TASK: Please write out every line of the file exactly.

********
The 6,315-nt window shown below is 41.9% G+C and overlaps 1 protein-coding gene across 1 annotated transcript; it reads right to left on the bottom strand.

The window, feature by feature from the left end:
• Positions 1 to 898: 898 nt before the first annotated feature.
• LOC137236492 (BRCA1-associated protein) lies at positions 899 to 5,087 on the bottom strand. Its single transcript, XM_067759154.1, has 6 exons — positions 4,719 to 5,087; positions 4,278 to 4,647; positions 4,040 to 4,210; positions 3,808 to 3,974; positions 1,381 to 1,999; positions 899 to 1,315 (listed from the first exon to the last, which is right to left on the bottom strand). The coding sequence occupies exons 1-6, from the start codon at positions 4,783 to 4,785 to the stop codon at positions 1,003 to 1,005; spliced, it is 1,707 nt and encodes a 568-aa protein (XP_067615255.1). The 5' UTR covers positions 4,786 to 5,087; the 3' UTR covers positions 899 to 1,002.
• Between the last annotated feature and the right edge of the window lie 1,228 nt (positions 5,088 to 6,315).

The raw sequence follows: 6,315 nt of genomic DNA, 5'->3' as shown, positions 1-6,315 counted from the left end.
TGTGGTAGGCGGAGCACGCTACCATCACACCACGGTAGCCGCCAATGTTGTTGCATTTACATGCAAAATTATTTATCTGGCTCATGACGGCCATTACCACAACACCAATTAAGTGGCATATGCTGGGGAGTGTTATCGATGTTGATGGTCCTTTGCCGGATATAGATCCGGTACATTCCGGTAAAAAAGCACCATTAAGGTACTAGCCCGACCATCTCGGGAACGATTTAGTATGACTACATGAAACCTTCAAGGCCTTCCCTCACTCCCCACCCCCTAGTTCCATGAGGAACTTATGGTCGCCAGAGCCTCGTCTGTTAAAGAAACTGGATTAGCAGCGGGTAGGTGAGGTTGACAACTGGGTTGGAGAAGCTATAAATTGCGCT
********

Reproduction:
The 6,315-nt window shown below is 41.9% G+C and overlaps 1 protein-coding gene across 1 annotated transcript; it reads right to left on the bottom strand.

The window, feature by feature from the left end:
• Positions 1 to 898: 898 nt before the first annotated feature.
• LOC137236492 (BRCA1-associated protein) lies at positions 899 to 5,087 on the bottom strand. Its single transcript, XM_067759154.1, has 6 exons — positions 4,719 to 5,087; positions 4,278 to 4,647; positions 4,040 to 4,210; positions 3,808 to 3,974; positions 1,381 to 1,999; positions 899 to 1,315 (listed from the first exon to the last, which is right to left on the bottom strand). The coding sequence occupies exons 1-6, from the start codon at positions 4,783 to 4,785 to the stop codon at positions 1,003 to 1,005; spliced, it is 1,707 nt and encodes a 568-aa protein (XP_067615255.1). The 5' UTR covers positions 4,786 to 5,087; the 3' UTR covers positions 899 to 1,002.
• Between the last annotated feature and the right edge of the window lie 1,228 nt (positions 5,088 to 6,315).

The raw sequence follows: 6,315 nt of genomic DNA, 5'->3' as shown, positions 1-6,315 counted from the left end.
TGTGGTAGGCGGAGCACGCTACCATCACACCACGGTAGCCGCCAATGTTGTTGCATTTACATGCAAAATTATTTATCTGGCTCATGACGGCCATTACCACAACACCAATTAAGTGGCATATGCTGGGGAGTGTTATCGATGTTGATGGTCCTTTGCCGGATATAGATCCGGTACATTCCGGTAAAAAAGCACCATTAAGGTACTAGCCCGACCATCTCGGGAACGATTTAGTATGACTACATGAAACCTTCAAGGCCTTCCCTCACTCCCCACCCCCTAGTTCCATGAGGAACTTATGGTCGCCAGAGCCTCGTCTGTTAAAGAAACTGGATTAGCAGCGGGTAGGTGAGGTTGACAACTGGGTTGGAGAAGCTATAAATTGCGCT